Advertisement
YOU ARE HERE: LAT HomeCollections

Execuetive Travel | ON THE MOVE / DANIEL GAINES

Food at LAX Is No Longer a Terminal Experience

July 31, 1996|DANIEL GAINES | Daniel Gaines, markets editor of The Times, edits the Executive Travel page. If you have suggestions or comments on Executive Travel, write to Executive Travel, Business Section, Los Angeles Times, Times Mirror Square, Los Angeles, CA 90053, or message business @latimes.com on the Internet

The culinary takeoff at Los Angeles International Airport is finally gaining altitude, with a group of new outlets opening this week at Shuttle by United's Terminal 8 and a flashy mezzanine food court built around a waterfall nearing completion in the Bradley International Terminal.

Many of LAX's new restaurants are opening months behind schedule, but some--including two Wolfgang Puck Express outlets, a Rhino Chasers beer bar and Creative Croissants--are in place.

The improvements are especially timely as heightened security measures are likely to mean more waiting at airports, says LAX spokeswoman Cora Foffett.

New retail operations are appearing in all the terminals this year, although further delays are expected in American Airlines' Terminal 4 while the airport reviews plans for a major redesign there.

The airport's plan to put branches of popular Southern California restaurants into its terminals continues apace, with several Cheesecake Factory outlets being built, a Daily Grill opening this fall as part of the Bradley Terminal make-over, and a Louise's Trattoria scheduled for Terminal 5.

The local theme appeals to the companies as well.

The two Wolfgang Puck units, both operating for more than seven months, are profitable.

"It's terrific billboard for us," said Naomi Pollock, vice president of marketing for Puck's company.

Indeed, the sites display videos of Puck restaurant locations in the region, "literally saying, 'Welcome to L.A. from Wolfgang,' " Pollock said, adding that many customers take a piece of L.A. with them--a significant amount of sales are in to-go orders for eating in-flight.

LAX's efforts are in line with recent improvements at airports nationwide, although passengers have seen expanded food options and virtual mini-shopping malls for some years at pioneering airports such as John Wayne in Orange County and Pittsburgh International.

Once travelers get used to the idea of decent airport food, they will probably spend more on it than before, according to airport officials, which means more income for the airport and, presumably, more satisfied passengers.

San Diego's Lindbergh Field, which used to offer minimal food service, recently completed a renovation that includes popular chains.

"Now I try to get to the airport 15 minutes early to have a cup of coffee and a cinnamon roll at Cinnabon," said San Diego accountant Bennett Voit.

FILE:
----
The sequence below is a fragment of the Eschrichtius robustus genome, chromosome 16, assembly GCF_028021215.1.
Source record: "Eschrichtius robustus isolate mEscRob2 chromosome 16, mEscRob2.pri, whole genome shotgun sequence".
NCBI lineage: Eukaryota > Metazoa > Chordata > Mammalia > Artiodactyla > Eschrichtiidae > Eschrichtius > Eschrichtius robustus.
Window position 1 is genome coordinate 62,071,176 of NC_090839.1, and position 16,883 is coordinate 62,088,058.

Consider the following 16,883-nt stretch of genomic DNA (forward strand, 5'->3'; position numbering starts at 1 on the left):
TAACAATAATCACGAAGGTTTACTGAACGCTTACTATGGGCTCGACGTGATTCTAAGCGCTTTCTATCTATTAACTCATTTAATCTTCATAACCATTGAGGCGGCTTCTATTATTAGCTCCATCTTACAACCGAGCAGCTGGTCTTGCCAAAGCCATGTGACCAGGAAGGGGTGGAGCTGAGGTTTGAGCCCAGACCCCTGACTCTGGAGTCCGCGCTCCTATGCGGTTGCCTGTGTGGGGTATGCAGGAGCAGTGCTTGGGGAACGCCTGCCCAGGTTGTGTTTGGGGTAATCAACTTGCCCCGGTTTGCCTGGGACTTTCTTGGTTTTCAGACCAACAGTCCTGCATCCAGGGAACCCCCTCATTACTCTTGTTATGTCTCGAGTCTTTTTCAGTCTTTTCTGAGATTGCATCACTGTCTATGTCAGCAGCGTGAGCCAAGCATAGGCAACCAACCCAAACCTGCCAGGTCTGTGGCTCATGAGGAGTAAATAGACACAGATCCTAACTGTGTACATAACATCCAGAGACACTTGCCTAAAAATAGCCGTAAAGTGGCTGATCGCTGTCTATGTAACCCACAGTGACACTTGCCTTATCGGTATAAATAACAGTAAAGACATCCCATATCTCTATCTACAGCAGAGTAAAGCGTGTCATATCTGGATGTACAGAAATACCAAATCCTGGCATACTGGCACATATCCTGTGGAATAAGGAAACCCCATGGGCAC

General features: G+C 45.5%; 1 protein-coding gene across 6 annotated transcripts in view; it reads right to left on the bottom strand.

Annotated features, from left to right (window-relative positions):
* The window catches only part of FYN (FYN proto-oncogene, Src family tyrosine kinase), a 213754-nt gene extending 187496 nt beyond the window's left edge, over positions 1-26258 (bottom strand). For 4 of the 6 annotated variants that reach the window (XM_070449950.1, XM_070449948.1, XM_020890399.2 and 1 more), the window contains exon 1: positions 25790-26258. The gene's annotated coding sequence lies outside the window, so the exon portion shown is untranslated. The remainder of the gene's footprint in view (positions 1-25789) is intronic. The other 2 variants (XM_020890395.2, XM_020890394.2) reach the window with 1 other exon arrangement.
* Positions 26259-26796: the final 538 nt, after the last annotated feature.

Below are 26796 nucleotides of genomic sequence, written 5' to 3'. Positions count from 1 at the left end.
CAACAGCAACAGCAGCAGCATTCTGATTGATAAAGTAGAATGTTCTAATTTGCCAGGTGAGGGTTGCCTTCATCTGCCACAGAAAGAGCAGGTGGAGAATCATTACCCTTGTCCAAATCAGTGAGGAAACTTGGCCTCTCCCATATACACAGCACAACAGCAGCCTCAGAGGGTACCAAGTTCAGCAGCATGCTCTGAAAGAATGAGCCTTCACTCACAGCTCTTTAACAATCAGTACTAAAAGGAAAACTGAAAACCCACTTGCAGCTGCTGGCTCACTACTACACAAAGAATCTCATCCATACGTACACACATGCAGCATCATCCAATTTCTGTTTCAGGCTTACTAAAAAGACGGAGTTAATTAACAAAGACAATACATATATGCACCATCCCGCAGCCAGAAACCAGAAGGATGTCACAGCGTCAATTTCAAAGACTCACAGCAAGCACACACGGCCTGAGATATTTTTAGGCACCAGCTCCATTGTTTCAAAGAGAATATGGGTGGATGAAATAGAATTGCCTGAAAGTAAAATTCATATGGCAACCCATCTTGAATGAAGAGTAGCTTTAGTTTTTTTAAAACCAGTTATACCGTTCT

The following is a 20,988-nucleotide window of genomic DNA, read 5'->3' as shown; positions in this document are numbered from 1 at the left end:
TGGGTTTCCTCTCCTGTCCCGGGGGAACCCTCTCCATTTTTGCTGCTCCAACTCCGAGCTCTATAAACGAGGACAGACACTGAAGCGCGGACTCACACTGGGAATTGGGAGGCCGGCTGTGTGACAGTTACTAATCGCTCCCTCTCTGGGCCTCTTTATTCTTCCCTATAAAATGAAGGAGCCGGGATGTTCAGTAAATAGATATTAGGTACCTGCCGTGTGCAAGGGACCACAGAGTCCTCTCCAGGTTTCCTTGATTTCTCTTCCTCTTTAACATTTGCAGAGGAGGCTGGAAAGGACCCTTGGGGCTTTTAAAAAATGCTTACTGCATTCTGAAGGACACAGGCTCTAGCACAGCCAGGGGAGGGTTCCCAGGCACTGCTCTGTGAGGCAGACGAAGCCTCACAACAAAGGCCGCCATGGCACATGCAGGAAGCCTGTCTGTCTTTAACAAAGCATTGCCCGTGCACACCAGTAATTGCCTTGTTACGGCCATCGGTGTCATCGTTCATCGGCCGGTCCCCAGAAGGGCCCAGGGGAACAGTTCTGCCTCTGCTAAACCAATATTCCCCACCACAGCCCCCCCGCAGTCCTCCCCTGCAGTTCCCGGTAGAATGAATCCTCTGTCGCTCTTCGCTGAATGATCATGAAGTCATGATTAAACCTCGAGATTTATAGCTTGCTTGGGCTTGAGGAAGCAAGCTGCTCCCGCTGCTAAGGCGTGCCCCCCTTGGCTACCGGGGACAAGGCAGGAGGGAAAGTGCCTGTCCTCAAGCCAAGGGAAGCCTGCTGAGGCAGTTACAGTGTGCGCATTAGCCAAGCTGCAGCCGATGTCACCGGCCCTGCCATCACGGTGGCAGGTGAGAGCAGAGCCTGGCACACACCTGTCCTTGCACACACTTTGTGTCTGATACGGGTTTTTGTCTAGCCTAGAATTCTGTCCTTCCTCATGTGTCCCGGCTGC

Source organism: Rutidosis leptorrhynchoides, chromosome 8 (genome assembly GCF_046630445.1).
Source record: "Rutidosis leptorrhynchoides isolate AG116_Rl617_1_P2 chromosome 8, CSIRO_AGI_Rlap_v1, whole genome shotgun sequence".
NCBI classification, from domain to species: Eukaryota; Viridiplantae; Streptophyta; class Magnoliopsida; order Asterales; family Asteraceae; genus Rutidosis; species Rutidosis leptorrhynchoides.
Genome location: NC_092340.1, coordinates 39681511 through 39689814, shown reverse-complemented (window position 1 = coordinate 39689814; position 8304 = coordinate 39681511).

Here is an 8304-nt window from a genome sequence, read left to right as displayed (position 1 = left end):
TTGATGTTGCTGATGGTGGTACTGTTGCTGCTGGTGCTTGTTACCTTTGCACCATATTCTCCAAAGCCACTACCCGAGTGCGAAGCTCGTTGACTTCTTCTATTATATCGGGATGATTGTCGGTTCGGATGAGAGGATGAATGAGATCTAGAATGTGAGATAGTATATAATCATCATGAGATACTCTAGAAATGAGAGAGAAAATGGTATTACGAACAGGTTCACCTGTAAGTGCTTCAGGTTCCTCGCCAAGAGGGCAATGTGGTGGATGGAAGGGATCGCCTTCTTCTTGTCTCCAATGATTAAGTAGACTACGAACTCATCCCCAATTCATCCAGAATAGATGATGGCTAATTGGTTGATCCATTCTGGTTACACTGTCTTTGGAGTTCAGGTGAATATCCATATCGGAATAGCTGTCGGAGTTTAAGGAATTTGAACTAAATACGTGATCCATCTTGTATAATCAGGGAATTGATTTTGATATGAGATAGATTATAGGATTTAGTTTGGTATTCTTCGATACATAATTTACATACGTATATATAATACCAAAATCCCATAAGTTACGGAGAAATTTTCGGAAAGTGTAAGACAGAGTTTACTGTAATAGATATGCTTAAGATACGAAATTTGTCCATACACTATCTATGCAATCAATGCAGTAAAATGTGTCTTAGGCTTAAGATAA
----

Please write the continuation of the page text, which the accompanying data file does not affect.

Cinnabon is also planning two locations at LAX.

These airport stores "make it more interesting, more lively and more fun," said Larry Flax, co-chairman of California Pizza Kitchen, which is opening a CPK ASAP unit today in Terminal 8. Although the rents can be three times those of other locations, "there are a tremendous number of people with time on their hands" at airports, Flax said. The CPK ASAP operation will have a limited version of the chain's regular menu--as well as "breakfast pizzas" designed specifically for the airport.

Also opening today alongside CPK are a new Burger King, Hermosa Beach Microbrewery and Starbucks Coffee. Starbucks, which has dozens of airport locations licensed to Host Marriott, plans to open outlets in most, if not all, LAX terminals by next year, according to Starbucks spokeswoman Cheri Libby.

LAX's food has received national attention, particularly because it has a comparatively wide variety of healthy food options.

The August issue of Frequent Flyer magazine highlights LAX, Pittsburgh and Vancouver as giving numerous and convenient alternatives to fried and fatty meals. Californians may take fresh fruit, salad, udon (Japanese noodles) and juice drinks for granted, but Frequent Flyer and the Washington-based Physicians Committee for Responsible Medicine cited those items when ranking LAX first in availability of vegetarian and low-fat meals.

The changes at the international terminal--due for completion next month--will be particularly welcome now that passengers are asked to come to the airport up to three hours early, Foffett says. Only temporary, limited food options have been available there this year.

Also underway is a Disney-designed make-over of the theme restaurant in the middle of the airport, although no opening date has been set.

The restaurant changes were set in motion two years ago, when the city's Airports Commission began signing new concession contracts instead of simply renewing Host Marriott's 30-year exclusive arrangement. Host continues to contract much of the airport's retail space, but it is now helping to add variety by licensing a number of different vendors.

The restaurant and retail changes are part of a series of changes in and around LAX that are popping up almost every week this year. Among some of the recent moves:

* Customs: United Airlines now has an underground customs checkpoint between Terminals 6 and 7, eliminating the need to bus its passengers around the airport. There are now four customs operations at LAX.

Advertisement
Los Angeles Times Articles
|
|
|